When you are playing electric guitar, you need to connect it to an amp. Ever wonder why some players achieve great tone, while others are very poor of it? The answer lies between knowing active pickups vs passive, so you project the perfect tone for the music that you want to play.
There has been a lot of articles explaining the types of pickups and there are several forums that have discussed these. Yet, it’s still a problem for a lot of guitarists, especially those who are still new. Hence, this article has been made in order to give a straightforward and detailed explanation about this matter.
What are Pickups?
Let’s begin by getting to know about pickups and why are they important. Pickups are said to be the heart of electric guitars, and bass guitars, too. It’s a device that captures the vibrations of the strings and converts them into electricity. This is the reason you can hear the sounds from your amp.
In general, pickups can be a piece of metal or plastic placed on the body of the guitar underneath the strings. It’s made of magnet and wound copper wire. When you strum the strings, it disturbs the magnet, thereby, affecting the current that runs through the copper wire. The current then flows to the amplifier makes you hear the sound.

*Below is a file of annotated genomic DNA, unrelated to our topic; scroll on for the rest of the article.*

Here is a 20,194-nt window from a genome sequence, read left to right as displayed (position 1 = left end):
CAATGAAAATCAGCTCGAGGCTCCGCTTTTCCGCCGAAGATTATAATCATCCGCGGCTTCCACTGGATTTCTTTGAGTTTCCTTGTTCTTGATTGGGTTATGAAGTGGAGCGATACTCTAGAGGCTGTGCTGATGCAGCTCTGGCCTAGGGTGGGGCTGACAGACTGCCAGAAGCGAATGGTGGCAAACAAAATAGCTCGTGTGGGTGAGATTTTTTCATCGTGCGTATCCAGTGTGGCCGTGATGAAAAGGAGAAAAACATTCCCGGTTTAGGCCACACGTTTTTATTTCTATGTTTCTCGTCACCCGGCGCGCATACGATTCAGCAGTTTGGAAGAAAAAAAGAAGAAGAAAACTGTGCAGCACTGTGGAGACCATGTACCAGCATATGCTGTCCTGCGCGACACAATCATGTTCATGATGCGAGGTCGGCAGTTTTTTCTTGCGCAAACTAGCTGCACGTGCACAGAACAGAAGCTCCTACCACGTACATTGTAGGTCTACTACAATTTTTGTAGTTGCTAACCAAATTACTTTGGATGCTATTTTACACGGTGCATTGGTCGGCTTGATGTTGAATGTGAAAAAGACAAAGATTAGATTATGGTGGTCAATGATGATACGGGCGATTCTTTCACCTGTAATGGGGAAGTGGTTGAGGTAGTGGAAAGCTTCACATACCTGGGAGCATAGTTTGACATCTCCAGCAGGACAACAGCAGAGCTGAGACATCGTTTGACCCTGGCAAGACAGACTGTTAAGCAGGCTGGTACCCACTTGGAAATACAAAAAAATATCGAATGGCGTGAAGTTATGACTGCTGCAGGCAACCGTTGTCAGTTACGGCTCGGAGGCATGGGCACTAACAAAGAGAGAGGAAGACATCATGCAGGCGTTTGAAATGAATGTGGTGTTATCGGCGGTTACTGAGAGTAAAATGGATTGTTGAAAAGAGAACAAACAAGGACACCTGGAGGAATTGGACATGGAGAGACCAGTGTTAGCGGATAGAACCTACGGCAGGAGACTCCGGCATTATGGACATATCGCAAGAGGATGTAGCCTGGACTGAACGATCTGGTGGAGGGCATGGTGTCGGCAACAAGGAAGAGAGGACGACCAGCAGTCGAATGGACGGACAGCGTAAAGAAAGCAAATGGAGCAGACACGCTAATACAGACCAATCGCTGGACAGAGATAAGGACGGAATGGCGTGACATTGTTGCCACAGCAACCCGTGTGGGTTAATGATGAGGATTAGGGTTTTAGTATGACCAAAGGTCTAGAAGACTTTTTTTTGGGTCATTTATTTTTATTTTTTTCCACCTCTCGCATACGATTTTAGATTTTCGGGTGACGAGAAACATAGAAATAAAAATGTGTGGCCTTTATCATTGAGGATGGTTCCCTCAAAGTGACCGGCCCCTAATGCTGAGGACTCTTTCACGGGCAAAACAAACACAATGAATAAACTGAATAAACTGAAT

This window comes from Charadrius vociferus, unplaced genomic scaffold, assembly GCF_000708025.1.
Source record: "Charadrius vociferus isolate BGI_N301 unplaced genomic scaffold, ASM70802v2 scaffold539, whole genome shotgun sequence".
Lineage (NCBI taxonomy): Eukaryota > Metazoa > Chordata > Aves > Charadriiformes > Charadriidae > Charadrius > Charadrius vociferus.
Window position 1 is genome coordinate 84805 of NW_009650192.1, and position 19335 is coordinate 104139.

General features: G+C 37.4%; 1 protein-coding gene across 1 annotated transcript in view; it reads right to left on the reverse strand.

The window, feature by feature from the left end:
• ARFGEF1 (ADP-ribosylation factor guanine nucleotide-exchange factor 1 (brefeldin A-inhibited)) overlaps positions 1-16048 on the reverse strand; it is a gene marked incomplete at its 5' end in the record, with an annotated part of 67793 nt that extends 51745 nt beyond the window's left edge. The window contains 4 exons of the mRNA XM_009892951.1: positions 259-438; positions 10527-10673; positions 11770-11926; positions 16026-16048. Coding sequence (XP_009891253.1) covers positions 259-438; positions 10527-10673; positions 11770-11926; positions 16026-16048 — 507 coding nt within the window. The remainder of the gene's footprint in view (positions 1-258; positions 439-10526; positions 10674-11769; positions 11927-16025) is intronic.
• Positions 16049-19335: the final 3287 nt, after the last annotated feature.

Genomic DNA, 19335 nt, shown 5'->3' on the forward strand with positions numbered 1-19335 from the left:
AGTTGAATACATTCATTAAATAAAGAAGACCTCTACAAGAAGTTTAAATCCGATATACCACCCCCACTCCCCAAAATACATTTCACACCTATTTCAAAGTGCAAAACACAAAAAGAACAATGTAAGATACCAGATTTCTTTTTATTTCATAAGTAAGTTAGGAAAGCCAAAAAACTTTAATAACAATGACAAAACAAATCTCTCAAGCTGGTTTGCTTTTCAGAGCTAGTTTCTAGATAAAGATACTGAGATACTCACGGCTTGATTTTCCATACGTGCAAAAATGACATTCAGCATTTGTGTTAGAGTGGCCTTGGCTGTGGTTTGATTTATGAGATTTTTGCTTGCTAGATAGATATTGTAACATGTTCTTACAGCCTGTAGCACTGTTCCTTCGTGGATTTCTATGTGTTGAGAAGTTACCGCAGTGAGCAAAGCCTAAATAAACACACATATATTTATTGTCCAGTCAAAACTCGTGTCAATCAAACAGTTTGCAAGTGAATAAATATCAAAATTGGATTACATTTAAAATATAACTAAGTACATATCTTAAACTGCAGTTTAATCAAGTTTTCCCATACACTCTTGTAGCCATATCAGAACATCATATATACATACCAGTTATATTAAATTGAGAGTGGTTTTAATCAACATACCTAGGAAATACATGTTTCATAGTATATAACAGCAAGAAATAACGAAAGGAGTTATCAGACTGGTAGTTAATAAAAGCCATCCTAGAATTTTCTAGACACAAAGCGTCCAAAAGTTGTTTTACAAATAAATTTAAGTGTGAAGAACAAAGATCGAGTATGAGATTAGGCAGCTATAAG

What is Passive Pickup?
The pickup that was described in the previous section is passive pickup. Basically, it has two components — the magnet and the wound copper wire. It picks up the vibration and with the current that runs through the cable, it’ll feed your amplifier to make a sound.
This type of pickup has a weaker electric signal, therefore, it’s very important that you have a high gain amplifier. Using the controls of your amplifier, you can achieve better projection of the tone you want to achieve.
Passive pickups offer a high dynamic range with the guitar’s volume. You can achieve warm and mellow tone at lower volume; powerful tone as you increase the volume of your guitar. However, one drawback of passive pickups is they are prone to interference. This means it can be caught in a feedback loop at high volume and gain.
What is Active Pickup?
What differentiates active from the passive pickup is that it’s powered by a 9V battery. They rely on the power source, so they can capture the vibrations of the strings which will then be sent to the amp.
Active pickups have fewer windings, so they start off with lower output. However, because it has a preamp onboard, it always appears that active pickup is louder than a passive pickup. The advantage of active pickups starting with lower input is that they aren’t that sensitive to hum, noise, and other interference. So, you can achieve a more consistent tone with active pickups than with passive.
Which Pickup is Better?
Neither of the pickups is better than the other. Each has its own strengths and weaknesses. However, if you don’t want to spend too much on a pickup, passive pickups are better for you. If you are still exploring what music you want to play, take advantage of the versatility of passive pickups.
One caveat though, with passive pickup, you should have a great amp. The sound that you’ll get depends on the capacity of your amp. You must have an amp with high gain in order to compensate for the lower output of pickup – getting that punchy tone you want.